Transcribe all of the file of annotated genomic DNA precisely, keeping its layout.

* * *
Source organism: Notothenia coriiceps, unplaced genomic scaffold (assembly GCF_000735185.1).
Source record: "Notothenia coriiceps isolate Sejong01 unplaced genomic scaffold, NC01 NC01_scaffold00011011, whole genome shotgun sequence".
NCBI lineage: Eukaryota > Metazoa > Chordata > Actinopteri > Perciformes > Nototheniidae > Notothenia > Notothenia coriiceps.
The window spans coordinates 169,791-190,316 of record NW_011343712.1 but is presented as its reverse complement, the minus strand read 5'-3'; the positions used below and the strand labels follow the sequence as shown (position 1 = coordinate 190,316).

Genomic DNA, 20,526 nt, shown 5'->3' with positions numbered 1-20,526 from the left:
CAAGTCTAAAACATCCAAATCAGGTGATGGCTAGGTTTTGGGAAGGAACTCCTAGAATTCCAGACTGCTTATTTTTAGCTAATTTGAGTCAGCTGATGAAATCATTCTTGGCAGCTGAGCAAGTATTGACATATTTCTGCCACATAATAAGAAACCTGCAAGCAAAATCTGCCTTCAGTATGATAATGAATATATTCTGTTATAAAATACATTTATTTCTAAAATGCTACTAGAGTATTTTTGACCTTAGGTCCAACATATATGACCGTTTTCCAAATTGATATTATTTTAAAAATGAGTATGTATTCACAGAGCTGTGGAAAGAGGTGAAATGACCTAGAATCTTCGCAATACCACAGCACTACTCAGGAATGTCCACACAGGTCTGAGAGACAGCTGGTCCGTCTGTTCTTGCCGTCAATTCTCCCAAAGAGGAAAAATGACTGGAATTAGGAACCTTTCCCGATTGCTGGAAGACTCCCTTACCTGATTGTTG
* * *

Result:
Source organism: Notothenia coriiceps, unplaced genomic scaffold (assembly GCF_000735185.1).
Source record: "Notothenia coriiceps isolate Sejong01 unplaced genomic scaffold, NC01 NC01_scaffold00011011, whole genome shotgun sequence".
NCBI lineage: Eukaryota > Metazoa > Chordata > Actinopteri > Perciformes > Nototheniidae > Notothenia > Notothenia coriiceps.
The window spans coordinates 169,791-190,316 of record NW_011343712.1 but is presented as its reverse complement, the minus strand read 5'-3'; the positions used below and the strand labels follow the sequence as shown (position 1 = coordinate 190,316).

Genomic DNA, 20,526 nt, shown 5'->3' with positions numbered 1-20,526 from the left:
CAAGTCTAAAACATCCAAATCAGGTGATGGCTAGGTTTTGGGAAGGAACTCCTAGAATTCCAGACTGCTTATTTTTAGCTAATTTGAGTCAGCTGATGAAATCATTCTTGGCAGCTGAGCAAGTATTGACATATTTCTGCCACATAATAAGAAACCTGCAAGCAAAATCTGCCTTCAGTATGATAATGAATATATTCTGTTATAAAATACATTTATTTCTAAAATGCTACTAGAGTATTTTTGACCTTAGGTCCAACATATATGACCGTTTTCCAAATTGATATTATTTTAAAAATGAGTATGTATTCACAGAGCTGTGGAAAGAGGTGAAATGACCTAGAATCTTCGCAATACCACAGCACTACTCAGGAATGTCCACACAGGTCTGAGAGACAGCTGGTCCGTCTGTTCTTGCCGTCAATTCTCCCAAAGAGGAAAAATGACTGGAATTAGGAACCTTTCCCGATTGCTGGAAGACTCCCTTACCTGATTGTTG